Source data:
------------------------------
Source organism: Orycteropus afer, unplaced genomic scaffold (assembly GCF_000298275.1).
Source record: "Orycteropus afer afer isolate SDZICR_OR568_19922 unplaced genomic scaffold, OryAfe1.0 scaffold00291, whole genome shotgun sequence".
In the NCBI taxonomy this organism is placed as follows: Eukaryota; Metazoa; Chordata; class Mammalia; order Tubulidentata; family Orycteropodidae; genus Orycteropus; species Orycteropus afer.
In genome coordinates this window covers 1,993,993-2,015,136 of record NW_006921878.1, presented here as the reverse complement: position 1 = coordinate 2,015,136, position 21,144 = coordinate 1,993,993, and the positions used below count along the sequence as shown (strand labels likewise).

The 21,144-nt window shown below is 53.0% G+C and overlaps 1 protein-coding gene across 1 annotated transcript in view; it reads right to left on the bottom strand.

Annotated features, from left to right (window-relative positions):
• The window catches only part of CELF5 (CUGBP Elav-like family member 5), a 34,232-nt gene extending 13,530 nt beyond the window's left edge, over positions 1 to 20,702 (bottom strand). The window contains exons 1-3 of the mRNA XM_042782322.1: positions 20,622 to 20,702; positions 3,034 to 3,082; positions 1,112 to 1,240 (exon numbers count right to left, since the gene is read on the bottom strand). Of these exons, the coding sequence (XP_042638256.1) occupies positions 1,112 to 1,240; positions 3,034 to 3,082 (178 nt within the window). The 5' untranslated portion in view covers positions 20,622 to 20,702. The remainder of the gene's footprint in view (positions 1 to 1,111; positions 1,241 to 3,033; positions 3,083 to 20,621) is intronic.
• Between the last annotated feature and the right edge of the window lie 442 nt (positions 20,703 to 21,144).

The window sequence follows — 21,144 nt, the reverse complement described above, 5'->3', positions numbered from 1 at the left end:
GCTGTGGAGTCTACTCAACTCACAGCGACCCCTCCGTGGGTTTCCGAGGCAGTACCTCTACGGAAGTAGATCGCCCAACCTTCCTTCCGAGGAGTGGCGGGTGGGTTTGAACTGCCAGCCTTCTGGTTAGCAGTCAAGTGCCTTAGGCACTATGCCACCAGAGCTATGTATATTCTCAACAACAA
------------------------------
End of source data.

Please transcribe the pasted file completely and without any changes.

Source organism: Orycteropus afer, unplaced genomic scaffold (assembly GCF_000298275.1).
Source record: "Orycteropus afer afer isolate SDZICR_OR568_19922 unplaced genomic scaffold, OryAfe1.0 scaffold00291, whole genome shotgun sequence".
In the NCBI taxonomy this organism is placed as follows: Eukaryota; Metazoa; Chordata; class Mammalia; order Tubulidentata; family Orycteropodidae; genus Orycteropus; species Orycteropus afer.
In genome coordinates this window covers 1,993,993-2,015,136 of record NW_006921878.1, presented here as the reverse complement: position 1 = coordinate 2,015,136, position 21,144 = coordinate 1,993,993, and the positions used below count along the sequence as shown (strand labels likewise).

The 21,144-nt window shown below is 53.0% G+C and overlaps 1 protein-coding gene across 1 annotated transcript in view; it reads right to left on the bottom strand.

Annotated features, from left to right (window-relative positions):
• The window catches only part of CELF5 (CUGBP Elav-like family member 5), a 34,232-nt gene extending 13,530 nt beyond the window's left edge, over positions 1 to 20,702 (bottom strand). The window contains exons 1-3 of the mRNA XM_042782322.1: positions 20,622 to 20,702; positions 3,034 to 3,082; positions 1,112 to 1,240 (exon numbers count right to left, since the gene is read on the bottom strand). Of these exons, the coding sequence (XP_042638256.1) occupies positions 1,112 to 1,240; positions 3,034 to 3,082 (178 nt within the window). The 5' untranslated portion in view covers positions 20,622 to 20,702. The remainder of the gene's footprint in view (positions 1 to 1,111; positions 1,241 to 3,033; positions 3,083 to 20,621) is intronic.
• Between the last annotated feature and the right edge of the window lie 442 nt (positions 20,703 to 21,144).

The window sequence follows — 21,144 nt, the reverse complement described above, 5'->3', positions numbered from 1 at the left end:
GCTGTGGAGTCTACTCAACTCACAGCGACCCCTCCGTGGGTTTCCGAGGCAGTACCTCTACGGAAGTAGATCGCCCAACCTTCCTTCCGAGGAGTGGCGGGTGGGTTTGAACTGCCAGCCTTCTGGTTAGCAGTCAAGTGCCTTAGGCACTATGCCACCAGAGCTATGTATATTCTCAACAACAA